2016 Nissan GT-R Walk Around

The GT-R is probably the least distinctive of cars in its category. The Corvette, Porsche, Viper, Jaguar, NSX, even the Nissan 370Z all have an iconic shape. The GT-R looks like a generic powerful Japanese sports car, or even a kit car. Its jagged profile, especially where the roofline chops into the rear end, is intriguing but not iconic.

That’s not to say there’s no drama in the details. It flaunts fat fender flares, deep air scoops, and a humongous rear wing. But the unimaginative round taillights blow it.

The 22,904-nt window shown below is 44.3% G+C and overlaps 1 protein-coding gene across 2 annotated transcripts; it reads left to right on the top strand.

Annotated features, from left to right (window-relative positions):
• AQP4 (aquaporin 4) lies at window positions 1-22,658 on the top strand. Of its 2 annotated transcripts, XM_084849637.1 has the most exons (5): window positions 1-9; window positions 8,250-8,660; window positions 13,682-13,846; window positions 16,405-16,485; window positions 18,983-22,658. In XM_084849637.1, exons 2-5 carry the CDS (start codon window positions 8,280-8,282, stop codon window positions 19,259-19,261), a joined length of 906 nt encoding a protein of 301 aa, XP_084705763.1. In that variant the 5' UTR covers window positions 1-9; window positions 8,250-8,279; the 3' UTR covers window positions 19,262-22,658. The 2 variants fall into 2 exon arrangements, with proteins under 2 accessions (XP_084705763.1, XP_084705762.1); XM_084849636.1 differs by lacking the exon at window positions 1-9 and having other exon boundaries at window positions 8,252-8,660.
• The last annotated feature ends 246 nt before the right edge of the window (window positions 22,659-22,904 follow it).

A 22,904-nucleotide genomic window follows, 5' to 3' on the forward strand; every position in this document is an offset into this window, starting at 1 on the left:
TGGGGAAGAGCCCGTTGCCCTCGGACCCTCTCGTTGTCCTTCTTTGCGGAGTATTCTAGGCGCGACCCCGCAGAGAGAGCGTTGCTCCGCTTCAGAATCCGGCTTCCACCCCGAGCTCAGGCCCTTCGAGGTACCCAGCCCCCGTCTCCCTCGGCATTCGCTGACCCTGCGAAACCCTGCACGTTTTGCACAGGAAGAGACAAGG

Nissan has cut interior corners to keep the price down. Without the optional Premium interior package, the cabin looks inexpensive. With it, the level of luxury is about like an Infiniti.

The driver’s position and point of view is cockpit-like. The instrument panel is angled toward his or her seat, which is heavily bolstered and rather upright.

We wouldn’t call the GT-R loud inside, we would say it has a lot of aural mechanical charm, which might become less charming on a long road trip. When you change gears you can hear the clutch and transaxle, although it’s sometimes muffled by wind noise.

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